A new analysis by a pair of gun control advocates doesn’t offer much hope for fans of gun bans, though sociologists Eulalie Laschever and David S. Meyer do their best to put a positive spin on their research in a piece published at the Washington Post. The pair say they’ve “tracked gun politics in the United States from 1945 to 2015,” and based on their research they say they “do not expect Congress to pass new national legislation” anytime soon.
Despite that, the headline of the WaPo piece screams that “now might be different.” Why? The academics claim that the NRA’s legal woes could spell the death of the Second Amendment movement.
A stream of high-profile shootings over the past decade has kept gun safety groups relevant and viable. With the support of committed billionaire Mike Bloomberg, Everytown for Gun Safety and Moms Demand Action depend somewhat less on the mood of the moment. In the 2018 midterms, Giffords and Everytown outspent the NRA in elections for the first time.
More dramatically, the NRA faces its own institutional crisis. Leadership is battling internal dissent over management practices and public ridicule of Executive Director Wayne LaPierre’s lavish lifestyle. Contributions have faltered. Facing unprecedented financial stress, the NRA fired more than 200 staffers and declared bankruptcy. New York Attorney General Letitia James has filed suit to dissolve the group.
The gun safety coalition is stronger than in the past, and the NRA is weaker. That could make a difference.
That’s what they’re hoping for, anyway. But are they right? I don’t think so, and here’s why.
There’s no doubt that the NRA has been weakened, both by the New York AG’s attack on the group and internal problems within the organization, and it’s entirely possible that a bankruptcy judge in Texas could decide as early as next week that the group can’t move to the Lone Star State to reincorporate and stave off the attempt by Letitia James to dissolve the organization. The judge could also appoint a trustee to oversee the day-to-day operations of the NRA, which would further erode NRA executive vice president Wayne LaPierre’s standing, both within the organization and the broader Second Amendment community.
However, the 2A community is far larger than the NRA, and the tens of millions of Second Amendment activists aren’t going to disappear or change their mind simply because of the NRA’s issues. The Washington Post says that the NRA is in “free fall” at the moment, and yet, when we look around the country, we see that multiple states that have approved Constitutional Carry this year, almost a dozen states that have adopted Second Amendment Sanctuary protections, and a Supreme Court that’s going to wade in on the right to carry and New York’s draconian “may issue” carry licensing laws.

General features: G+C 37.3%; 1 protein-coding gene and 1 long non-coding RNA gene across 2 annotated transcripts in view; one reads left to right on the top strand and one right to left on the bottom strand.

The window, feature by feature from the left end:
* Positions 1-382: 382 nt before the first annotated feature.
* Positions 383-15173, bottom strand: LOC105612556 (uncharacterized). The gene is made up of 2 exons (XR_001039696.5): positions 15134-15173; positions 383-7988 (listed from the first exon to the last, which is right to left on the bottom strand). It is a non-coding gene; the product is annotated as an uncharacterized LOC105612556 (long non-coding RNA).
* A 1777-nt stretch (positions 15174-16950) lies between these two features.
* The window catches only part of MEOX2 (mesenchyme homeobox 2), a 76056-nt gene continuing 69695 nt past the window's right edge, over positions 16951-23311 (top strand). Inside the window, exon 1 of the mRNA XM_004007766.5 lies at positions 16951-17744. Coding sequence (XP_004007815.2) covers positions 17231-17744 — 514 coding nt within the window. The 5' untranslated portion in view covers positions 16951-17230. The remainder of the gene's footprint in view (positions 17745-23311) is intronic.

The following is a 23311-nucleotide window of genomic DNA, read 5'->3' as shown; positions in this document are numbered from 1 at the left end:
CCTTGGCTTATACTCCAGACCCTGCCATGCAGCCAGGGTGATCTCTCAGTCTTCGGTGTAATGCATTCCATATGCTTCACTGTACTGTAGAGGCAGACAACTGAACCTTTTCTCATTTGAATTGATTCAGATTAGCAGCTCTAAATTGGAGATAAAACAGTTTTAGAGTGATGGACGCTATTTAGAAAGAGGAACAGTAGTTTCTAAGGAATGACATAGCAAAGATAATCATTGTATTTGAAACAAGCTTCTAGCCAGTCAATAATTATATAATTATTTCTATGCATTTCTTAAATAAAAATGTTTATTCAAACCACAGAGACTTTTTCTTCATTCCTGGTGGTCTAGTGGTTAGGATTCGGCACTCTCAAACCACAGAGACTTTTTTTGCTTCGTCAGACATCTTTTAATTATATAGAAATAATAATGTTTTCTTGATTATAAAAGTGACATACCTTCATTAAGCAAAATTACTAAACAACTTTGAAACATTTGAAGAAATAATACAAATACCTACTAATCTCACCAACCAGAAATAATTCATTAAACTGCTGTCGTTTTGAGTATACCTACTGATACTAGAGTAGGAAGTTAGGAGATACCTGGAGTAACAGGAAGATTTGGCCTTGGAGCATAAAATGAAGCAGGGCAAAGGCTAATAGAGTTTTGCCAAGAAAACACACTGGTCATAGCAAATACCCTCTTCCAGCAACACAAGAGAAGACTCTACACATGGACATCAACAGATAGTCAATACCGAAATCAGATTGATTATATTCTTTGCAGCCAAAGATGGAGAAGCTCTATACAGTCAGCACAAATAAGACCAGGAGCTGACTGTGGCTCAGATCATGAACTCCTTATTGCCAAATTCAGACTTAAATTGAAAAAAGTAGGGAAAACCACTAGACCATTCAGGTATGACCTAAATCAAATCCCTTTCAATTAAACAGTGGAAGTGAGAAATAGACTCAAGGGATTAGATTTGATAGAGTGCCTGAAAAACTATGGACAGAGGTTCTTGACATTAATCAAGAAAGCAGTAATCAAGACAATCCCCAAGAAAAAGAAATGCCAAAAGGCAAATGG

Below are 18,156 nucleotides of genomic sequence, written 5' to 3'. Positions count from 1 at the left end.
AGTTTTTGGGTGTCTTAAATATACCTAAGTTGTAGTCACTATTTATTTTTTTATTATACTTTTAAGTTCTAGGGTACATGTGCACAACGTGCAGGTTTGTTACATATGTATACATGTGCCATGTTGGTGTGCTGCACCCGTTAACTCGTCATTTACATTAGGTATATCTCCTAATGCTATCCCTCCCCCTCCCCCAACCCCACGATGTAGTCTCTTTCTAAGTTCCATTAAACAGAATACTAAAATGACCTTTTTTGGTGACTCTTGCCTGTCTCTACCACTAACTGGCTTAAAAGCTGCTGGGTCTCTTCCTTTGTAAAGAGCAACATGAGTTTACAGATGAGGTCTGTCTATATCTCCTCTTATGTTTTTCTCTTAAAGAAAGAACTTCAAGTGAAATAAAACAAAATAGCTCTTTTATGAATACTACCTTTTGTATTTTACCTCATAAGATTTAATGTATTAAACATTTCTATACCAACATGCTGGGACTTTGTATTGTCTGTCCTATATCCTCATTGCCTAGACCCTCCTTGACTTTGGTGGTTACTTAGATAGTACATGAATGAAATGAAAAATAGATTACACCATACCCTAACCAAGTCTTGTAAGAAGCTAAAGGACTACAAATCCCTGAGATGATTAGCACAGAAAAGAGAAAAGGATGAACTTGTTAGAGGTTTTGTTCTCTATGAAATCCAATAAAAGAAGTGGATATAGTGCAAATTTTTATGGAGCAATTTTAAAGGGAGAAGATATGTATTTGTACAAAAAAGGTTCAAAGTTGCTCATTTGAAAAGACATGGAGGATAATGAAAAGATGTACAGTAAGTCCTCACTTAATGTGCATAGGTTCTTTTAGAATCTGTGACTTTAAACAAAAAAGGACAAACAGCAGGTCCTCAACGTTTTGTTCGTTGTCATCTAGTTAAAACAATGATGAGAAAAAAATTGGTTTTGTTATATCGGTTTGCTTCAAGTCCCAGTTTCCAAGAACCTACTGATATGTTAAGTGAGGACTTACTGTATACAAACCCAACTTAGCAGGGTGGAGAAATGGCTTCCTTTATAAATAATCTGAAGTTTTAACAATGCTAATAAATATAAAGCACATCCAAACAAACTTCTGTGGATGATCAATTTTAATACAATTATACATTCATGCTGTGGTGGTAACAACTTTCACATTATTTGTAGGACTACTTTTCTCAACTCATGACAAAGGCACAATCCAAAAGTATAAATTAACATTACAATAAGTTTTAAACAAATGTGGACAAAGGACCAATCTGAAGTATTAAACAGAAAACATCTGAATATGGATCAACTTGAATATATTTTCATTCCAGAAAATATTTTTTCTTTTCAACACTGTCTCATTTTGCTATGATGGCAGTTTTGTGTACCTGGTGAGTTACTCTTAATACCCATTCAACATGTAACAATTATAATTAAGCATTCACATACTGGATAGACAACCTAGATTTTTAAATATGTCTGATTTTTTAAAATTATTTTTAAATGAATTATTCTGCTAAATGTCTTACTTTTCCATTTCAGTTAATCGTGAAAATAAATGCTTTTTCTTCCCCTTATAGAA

In D.C., West Virginia Senator Joe Manchin, who’s not exactly a “tool of the gun lobby,” says he’s opposed to the pair of gun control bills approved by the House, and with the filibuster still firmly in place there aren’t 60 votes in the Senate to advance anti-gun legislation to Joe Biden’s desk.
Even with a weakened NRA gun owners are making gains in some states and are holding back the anti-gun Democrats in control of Congress, though states like Colorado, Oregon, Washington, and California are still advancing gun control bills. Other organizations like the Second Amendment Foundation, Firearms Policy Coalition, and Gun Owners of America are still on the ground and in courthouses across the country filing suit against overreaching gun control laws, and SAF founder and executive vice president Alan Gottlieb told me on Thursday night that the organization is gaining about 1,000 new members each and every week.
Additionally, you have newer groups like the National African American Gun Association and Asian American Pacific Islander Gun Owners that are bringing in quite a few new gun owners into the fold, and while the political activism of these groups has taken a backseat to efforts to train and educate people on firearms safety and handling (at least for the moment), these groups also have the potential to become potent voices in defense of our right to keep and bear arms.
The power of the “gun lobby” is found in the number of gun owners and Second Amendment activists, and there’s no sign that our numbers are diminishing. Gun control activists desperately want to believe that “this time it will be different,” but the evidence indicates, no matter what the future might hold for the NRA, the anti-gun forces in the country are still going to be dealing with tens of millions of highly motivated gun owners who are politically active in defense of our civil rights.